FOSDEM '09 is a free and non-commercial event organized by the community, for the community. Its goal is to provide Free and Open Source developers a place to meet.


Interview: Leslie Hawthorn

Leslie Hawthorn will give a talk about Google Summer of Code at FOSDEM 2009.

Could you briefly introduce yourself?

I'm a Program Manager for Google's Open Source Team, managing the communities for our two student programs, Summer of Code and the Highly Open Participation Contest. I've been with Google for more than five years now and am a true child of Silicon Valley, having been born and raised there and having worked in high tech since graduating from University. I'm a English Literature geek by training and an FLOSS geek by choice. I'm an avid reader, particularly of Science Fiction and Fantasy, and a huge fan of James Bond, both the novels and the films.

What will your talk be about, exactly?

My talk will be a behind the scenes look at how the Summer of Code program is organized and run.

What do you hope to accomplish by giving this talk? What do you expect?

I'm hoping to provide the audience with a better understanding of community management at large scales and to give folks some ideas of how to do their own initiatives to effectively bring in newcomers. Additionally, I'll be sharing quite a few fun stories from the program, so I'm hoping folks will leave amused, empowered and inspired.

Managing the Google Summer of Code program seems like a really big task. Can you explain in a few sentences what your work for it looks like? And what are your other tasks in the Open Source Programs Office at Google?

My job involves a great deal of cross-functional project management, including interfacing with our Finance, Legal and Public Relations teams. I'm responsible for setting up all aspects of the program and keeping an eye on everyone's progress, providing guidance when needed. I spend a lot of time helping newbies - both mentors and student contributors - feel more confident when approaching problems and helping people communicate more effectively.

When I'm not focused on Summer of Code, I manage the Highly Open Participation Contest, coordinate development of Melange, and spend a good deal of time writing for the Google Open Source Blog. I also facilitate a number of large community conferences - last year we held more than a dozen at the Googleplex in Mountain View, California, USA - each year as part of our efforts to give back to the community.

With four years Summer of Code, Google has provided over 10 million US dollars in funding to open source projects, generating over 6 million lines of code. Why does Google do this? What are the advantages for Google?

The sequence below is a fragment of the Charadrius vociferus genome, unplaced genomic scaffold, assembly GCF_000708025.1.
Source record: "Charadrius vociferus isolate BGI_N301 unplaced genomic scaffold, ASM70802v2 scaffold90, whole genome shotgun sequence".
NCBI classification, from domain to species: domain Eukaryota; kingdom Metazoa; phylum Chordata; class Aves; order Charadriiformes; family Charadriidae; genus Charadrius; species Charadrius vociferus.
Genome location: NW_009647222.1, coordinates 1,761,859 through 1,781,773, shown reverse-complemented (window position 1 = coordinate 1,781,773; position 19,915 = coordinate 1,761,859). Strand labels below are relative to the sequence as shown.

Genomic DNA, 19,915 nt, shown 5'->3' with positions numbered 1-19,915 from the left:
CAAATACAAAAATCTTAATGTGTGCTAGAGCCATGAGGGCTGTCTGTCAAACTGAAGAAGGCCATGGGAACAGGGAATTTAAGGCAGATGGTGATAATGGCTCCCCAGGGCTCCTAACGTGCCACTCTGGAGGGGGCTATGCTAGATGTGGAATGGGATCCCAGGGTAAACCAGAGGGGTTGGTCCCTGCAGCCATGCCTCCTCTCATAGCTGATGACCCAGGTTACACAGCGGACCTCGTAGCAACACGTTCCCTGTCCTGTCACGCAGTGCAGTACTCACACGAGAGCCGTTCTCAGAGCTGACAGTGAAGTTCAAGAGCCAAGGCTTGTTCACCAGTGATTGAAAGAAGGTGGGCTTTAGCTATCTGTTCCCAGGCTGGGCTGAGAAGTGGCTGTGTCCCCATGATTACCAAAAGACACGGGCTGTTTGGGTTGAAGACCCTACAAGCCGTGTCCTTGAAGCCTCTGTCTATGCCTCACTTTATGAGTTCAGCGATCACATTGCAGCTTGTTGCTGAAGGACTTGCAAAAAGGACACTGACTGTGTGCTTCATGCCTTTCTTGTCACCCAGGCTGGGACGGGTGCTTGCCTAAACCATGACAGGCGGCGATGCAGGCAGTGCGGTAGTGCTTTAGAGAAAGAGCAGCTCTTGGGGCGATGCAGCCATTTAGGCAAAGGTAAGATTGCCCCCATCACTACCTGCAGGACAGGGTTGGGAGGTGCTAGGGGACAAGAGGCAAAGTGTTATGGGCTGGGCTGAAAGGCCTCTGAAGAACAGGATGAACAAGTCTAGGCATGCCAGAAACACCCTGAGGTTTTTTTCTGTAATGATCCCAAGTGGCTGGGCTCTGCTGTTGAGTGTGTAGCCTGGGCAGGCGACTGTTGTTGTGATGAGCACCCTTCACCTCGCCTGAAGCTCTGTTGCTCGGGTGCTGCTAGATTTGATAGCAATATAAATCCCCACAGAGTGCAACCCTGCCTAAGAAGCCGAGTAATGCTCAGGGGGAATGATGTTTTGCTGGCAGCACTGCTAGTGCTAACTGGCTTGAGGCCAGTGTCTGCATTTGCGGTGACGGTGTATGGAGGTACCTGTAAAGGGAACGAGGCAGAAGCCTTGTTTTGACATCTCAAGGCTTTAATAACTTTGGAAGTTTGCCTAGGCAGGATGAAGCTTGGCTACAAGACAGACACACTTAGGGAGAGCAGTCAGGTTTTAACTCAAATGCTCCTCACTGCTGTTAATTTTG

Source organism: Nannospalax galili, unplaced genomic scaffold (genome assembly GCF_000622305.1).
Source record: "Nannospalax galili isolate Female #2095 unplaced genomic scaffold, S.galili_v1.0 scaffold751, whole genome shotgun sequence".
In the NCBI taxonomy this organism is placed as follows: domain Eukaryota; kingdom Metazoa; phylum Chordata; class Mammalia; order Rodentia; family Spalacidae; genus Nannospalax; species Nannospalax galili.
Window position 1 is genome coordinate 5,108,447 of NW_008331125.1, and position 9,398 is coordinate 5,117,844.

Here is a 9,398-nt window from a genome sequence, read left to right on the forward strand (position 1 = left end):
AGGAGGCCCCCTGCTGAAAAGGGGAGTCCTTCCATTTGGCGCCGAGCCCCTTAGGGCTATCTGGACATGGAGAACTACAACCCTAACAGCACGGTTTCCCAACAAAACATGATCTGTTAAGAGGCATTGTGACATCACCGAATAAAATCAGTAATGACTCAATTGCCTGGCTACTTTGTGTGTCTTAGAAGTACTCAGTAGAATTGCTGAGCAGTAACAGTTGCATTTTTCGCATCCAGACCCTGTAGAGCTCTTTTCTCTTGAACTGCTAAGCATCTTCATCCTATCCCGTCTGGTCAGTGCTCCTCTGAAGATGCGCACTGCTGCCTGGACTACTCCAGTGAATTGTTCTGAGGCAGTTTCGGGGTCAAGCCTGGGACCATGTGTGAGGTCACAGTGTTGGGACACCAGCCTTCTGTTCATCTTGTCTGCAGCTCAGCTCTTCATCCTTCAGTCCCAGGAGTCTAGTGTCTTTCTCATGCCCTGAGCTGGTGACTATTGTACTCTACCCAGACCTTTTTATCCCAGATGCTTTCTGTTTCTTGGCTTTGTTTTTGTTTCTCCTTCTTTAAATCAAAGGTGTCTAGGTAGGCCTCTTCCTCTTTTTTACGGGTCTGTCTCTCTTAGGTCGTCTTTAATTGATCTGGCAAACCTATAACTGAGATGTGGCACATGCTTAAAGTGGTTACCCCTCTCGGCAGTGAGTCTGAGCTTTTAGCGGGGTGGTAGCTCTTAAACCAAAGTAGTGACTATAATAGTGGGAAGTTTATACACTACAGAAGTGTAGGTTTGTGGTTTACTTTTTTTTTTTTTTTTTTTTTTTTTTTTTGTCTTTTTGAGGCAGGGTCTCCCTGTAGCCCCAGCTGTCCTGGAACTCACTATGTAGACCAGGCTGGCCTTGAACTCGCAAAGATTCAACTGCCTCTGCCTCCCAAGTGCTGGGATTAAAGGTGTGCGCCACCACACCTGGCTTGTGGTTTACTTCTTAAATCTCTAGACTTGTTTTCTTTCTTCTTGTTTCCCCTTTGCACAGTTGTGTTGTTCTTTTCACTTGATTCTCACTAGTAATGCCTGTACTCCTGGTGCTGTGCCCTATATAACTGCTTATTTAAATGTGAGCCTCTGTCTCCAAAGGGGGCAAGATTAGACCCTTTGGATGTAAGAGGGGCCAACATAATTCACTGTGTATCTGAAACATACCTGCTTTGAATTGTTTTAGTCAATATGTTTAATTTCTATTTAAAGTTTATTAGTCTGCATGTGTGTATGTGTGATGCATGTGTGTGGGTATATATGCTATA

It's easiest to think of the program as a Research and Development partnership with the FLOSS community. A strong FLOSS development ecosystem is essential to Google's business - it's no secret that we use a lot of FLOSS code - and Summer of Code is an excellent way to ensure an influx of new blood and creative ideas in the FLOSS arena. We also see the program as investment in the future of Computer Science by helping future innovators gain skills much more quickly through participation in real world development scenarios.

We use some of the source code developed by students through the Summer of Code, but that's not the primary motivation for the program. Google gets much the same benefits as the rest of the world: more source code available for everyone's benefit.

Which finished GSoC projects do you consider the biggest success stories?

There are so many great stories. I don't want to touch on just one here - we've seen more than 2500 students successfully complete the program and they are all great successes in their own right. I'm also a big believer that our students and mentors often learn more from their failures than their successes.

How many participating students has Google recruited?

Very few. Less than 2% of our students and mentors have ever interviewed with the company, and even fewer have accepted an offer of employment.

Why was the Google Highly Open Participation Contest for high school students initiated? Was it a success and will it be organized each year like GSoC?

We were hoping to take the general Summer of Code model and use it to engage even younger students in FLOSS development. Rather than just focusing on code, GHOP students were also invited to do User Experience Research, write documentation, create marketing materials, etc. By providing all these additional avenues of participation, we hoped to expose students who would possibly never even hear about the concept of Open Source software learn more about it and how they can be involved.

The contest was a great success - more than 350 students worldwide completed over 1,000 tasks to help out 10 FLOSS projects - and I was particularly excited that we were able to help so many different kinds of new contributors get introduced to FLOSS. We even saw two of our mentoring organizations, Drupal and Joomla!, create their own GHOP like programs for community contributions, also with great success. I can't say that GHOP will be an annual offering, but we are definitely planning to reprise the contest again this year.

How did you get the nickname 'Google's geek herder'?

A gentleman asked me what I do for Google during one of the conferences I was hosting - IIRC it was MySQL Camp back in 2006 - and I responded with, "You're looking at it; I herd geeks professionally." It was meant to be a funny quip but the nickname sort of stuck with me after that. Besides, it is much more succinct than Open Source Den Mother.

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This interview is licensed under a Creative Commons Attribution 2.0 Belgium License.